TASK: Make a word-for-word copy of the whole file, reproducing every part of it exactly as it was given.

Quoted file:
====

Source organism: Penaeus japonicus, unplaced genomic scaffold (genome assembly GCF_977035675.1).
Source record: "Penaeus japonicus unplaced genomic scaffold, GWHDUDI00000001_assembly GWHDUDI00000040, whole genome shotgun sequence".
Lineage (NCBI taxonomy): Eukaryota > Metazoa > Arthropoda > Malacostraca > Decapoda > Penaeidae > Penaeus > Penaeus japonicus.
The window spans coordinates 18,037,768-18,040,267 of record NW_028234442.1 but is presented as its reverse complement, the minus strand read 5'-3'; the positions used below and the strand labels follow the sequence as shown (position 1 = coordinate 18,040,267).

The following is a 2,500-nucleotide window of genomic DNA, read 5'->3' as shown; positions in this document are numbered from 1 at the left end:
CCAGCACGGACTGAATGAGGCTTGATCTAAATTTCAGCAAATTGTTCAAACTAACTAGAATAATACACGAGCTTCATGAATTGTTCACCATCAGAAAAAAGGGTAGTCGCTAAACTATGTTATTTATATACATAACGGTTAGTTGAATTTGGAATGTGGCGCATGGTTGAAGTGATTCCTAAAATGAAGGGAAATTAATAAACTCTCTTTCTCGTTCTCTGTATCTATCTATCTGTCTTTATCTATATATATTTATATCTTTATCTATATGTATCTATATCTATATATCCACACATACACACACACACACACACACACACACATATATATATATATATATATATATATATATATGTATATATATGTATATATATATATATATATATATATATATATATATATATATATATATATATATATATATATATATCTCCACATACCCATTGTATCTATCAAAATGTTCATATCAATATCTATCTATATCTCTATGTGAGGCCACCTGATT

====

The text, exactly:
Source organism: Penaeus japonicus, unplaced genomic scaffold (genome assembly GCF_977035675.1).
Source record: "Penaeus japonicus unplaced genomic scaffold, GWHDUDI00000001_assembly GWHDUDI00000040, whole genome shotgun sequence".
Lineage (NCBI taxonomy): Eukaryota > Metazoa > Arthropoda > Malacostraca > Decapoda > Penaeidae > Penaeus > Penaeus japonicus.
The window spans coordinates 18,037,768-18,040,267 of record NW_028234442.1 but is presented as its reverse complement, the minus strand read 5'-3'; the positions used below and the strand labels follow the sequence as shown (position 1 = coordinate 18,040,267).

The following is a 2,500-nucleotide window of genomic DNA, read 5'->3' as shown; positions in this document are numbered from 1 at the left end:
CCAGCACGGACTGAATGAGGCTTGATCTAAATTTCAGCAAATTGTTCAAACTAACTAGAATAATACACGAGCTTCATGAATTGTTCACCATCAGAAAAAAGGGTAGTCGCTAAACTATGTTATTTATATACATAACGGTTAGTTGAATTTGGAATGTGGCGCATGGTTGAAGTGATTCCTAAAATGAAGGGAAATTAATAAACTCTCTTTCTCGTTCTCTGTATCTATCTATCTGTCTTTATCTATATATATTTATATCTTTATCTATATGTATCTATATCTATATATCCACACATACACACACACACACACACACACACACATATATATATATATATATATATATATATATATGTATATATATGTATATATATATATATATATATATATATATATATATATATATATATATATATATATATATATATATCTCCACATACCCATTGTATCTATCAAAATGTTCATATCAATATCTATCTATATCTCTATGTGAGGCCACCTGATT